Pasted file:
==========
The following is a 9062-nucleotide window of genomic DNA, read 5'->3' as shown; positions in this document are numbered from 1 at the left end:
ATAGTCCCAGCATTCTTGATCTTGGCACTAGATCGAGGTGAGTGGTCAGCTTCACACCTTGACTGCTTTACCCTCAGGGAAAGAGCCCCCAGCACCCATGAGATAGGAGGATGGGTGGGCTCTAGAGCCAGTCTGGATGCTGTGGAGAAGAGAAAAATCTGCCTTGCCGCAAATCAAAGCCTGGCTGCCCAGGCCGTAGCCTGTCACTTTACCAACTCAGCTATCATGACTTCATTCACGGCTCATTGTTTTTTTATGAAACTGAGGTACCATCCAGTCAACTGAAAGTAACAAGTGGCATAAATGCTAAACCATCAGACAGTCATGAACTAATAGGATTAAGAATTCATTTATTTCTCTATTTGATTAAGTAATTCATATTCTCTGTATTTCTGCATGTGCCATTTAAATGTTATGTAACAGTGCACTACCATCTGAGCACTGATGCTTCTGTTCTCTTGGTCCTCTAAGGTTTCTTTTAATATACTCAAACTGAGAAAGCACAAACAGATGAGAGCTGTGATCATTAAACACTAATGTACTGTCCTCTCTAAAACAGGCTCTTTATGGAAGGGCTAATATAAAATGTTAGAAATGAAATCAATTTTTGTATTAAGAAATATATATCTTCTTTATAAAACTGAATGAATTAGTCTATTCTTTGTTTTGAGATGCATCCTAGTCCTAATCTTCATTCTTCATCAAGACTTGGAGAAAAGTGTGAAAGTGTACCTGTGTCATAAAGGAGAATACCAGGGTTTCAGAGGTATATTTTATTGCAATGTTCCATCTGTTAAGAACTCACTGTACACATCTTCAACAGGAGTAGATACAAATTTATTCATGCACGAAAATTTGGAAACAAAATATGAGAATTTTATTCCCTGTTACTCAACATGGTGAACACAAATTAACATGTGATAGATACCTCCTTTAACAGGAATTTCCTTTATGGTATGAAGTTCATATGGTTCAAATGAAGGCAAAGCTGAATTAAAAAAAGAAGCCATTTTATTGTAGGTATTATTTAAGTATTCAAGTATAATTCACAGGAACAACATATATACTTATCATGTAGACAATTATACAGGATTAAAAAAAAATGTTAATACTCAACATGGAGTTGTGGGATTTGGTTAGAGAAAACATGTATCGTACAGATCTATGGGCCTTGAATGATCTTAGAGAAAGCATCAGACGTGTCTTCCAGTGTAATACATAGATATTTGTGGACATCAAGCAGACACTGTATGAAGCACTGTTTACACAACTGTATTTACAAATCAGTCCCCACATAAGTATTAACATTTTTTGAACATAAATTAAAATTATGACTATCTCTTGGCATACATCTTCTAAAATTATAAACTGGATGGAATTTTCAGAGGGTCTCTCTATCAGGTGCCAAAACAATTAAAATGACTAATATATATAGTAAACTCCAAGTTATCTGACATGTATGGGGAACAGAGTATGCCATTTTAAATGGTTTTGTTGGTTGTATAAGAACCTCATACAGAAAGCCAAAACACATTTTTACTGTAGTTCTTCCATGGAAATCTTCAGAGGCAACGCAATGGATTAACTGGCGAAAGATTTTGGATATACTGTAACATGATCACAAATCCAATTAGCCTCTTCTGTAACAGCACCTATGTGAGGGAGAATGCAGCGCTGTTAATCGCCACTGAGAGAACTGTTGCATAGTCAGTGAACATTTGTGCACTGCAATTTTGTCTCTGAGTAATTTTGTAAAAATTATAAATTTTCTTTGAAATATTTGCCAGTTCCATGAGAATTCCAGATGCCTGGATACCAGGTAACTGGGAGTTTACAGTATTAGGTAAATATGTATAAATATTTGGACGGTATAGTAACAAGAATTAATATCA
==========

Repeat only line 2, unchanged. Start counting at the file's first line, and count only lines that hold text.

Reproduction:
ATAGTCCCAGCATTCTTGATCTTGGCACTAGATCGAGGTGAGTGGTCAGCTTCACACCTTGACTGCTTTACCCTCAGGGAAAGAGCCCCCAGCACCCATGAGATAGGAGGATGGGTGGGCTCTAGAGCCAGTCTGGATGCTGTGGAGAAGAGAAAAATCTGCCTTGCCGCAAATCAAAGCCTGGCTGCCCAGGCCGTAGCCTGTCACTTTACCAACTCAGCTATCATGACTTCATTCACGGCTCATTGTTTTTTTATGAAACTGAGGTACCATCCAGTCAACTGAAAGTAACAAGTGGCATAAATGCTAAACCATCAGACAGTCATGAACTAATAGGATTAAGAATTCATTTATTTCTCTATTTGATTAAGTAATTCATATTCTCTGTATTTCTGCATGTGCCATTTAAATGTTATGTAACAGTGCACTACCATCTGAGCACTGATGCTTCTGTTCTCTTGGTCCTCTAAGGTTTCTTTTAATATACTCAAACTGAGAAAGCACAAACAGATGAGAGCTGTGATCATTAAACACTAATGTACTGTCCTCTCTAAAACAGGCTCTTTATGGAAGGGCTAATATAAAATGTTAGAAATGAAATCAATTTTTGTATTAAGAAATATATATCTTCTTTATAAAACTGAATGAATTAGTCTATTCTTTGTTTTGAGATGCATCCTAGTCCTAATCTTCATTCTTCATCAAGACTTGGAGAAAAGTGTGAAAGTGTACCTGTGTCATAAAGGAGAATACCAGGGTTTCAGAGGTATATTTTATTGCAATGTTCCATCTGTTAAGAACTCACTGTACACATCTTCAACAGGAGTAGATACAAATTTATTCATGCACGAAAATTTGGAAACAAAATATGAGAATTTTATTCCCTGTTACTCAACATGGTGAACACAAATTAACATGTGATAGATACCTCCTTTAACAGGAATTTCCTTTATGGTATGAAGTTCATATGGTTCAAATGAAGGCAAAGCTGAATTAAAAAAAGAAGCCATTTTATTGTAGGTATTATTTAAGTATTCAAGTATAATTCACAGGAACAACATATATACTTATCATGTAGACAATTATACAGGATTAAAAAAAAATGTTAATACTCAACATGGAGTTGTGGGATTTGGTTAGAGAAAACATGTATCGTACAGATCTATGGGCCTTGAATGATCTTAGAGAAAGCATCAGACGTGTCTTCCAGTGTAATACATAGATATTTGTGGACATCAAGCAGACACTGTATGAAGCACTGTTTACACAACTGTATTTACAAATCAGTCCCCACATAAGTATTAACATTTTTTGAACATAAATTAAAATTATGACTATCTCTTGGCATACATCTTCTAAAATTATAAACTGGATGGAATTTTCAGAGGGTCTCTCTATCAGGTGCCAAAACAATTAAAATGACTAATATATATAGTAAACTCCAAGTTATCTGACATGTATGGGGAACAGAGTATGCCATTTTAAATGGTTTTGTTGGTTGTATAAGAACCTCATACAGAAAGCCAAAACACATTTTTACTGTAGTTCTTCCATGGAAATCTTCAGAGGCAACGCAATGGATTAACTGGCGAAAGATTTTGGATATACTGTAACATGATCACAAATCCAATTAGCCTCTTCTGTAACAGCACCTATGTGAGGGAGAATGCAGCGCTGTTAATCGCCACTGAGAGAACTGTTGCATAGTCAGTGAACATTTGTGCACTGCAATTTTGTCTCTGAGTAATTTTGTAAAAATTATAAATTTTCTTTGAAATATTTGCCAGTTCCATGAGAATTCCAGATGCCTGGATACCAGGTAACTGGGAGTTTACAGTATTAGGTAAATATGTATAAATATTTGGACGGTATAGTAACAAGAATTAATATCA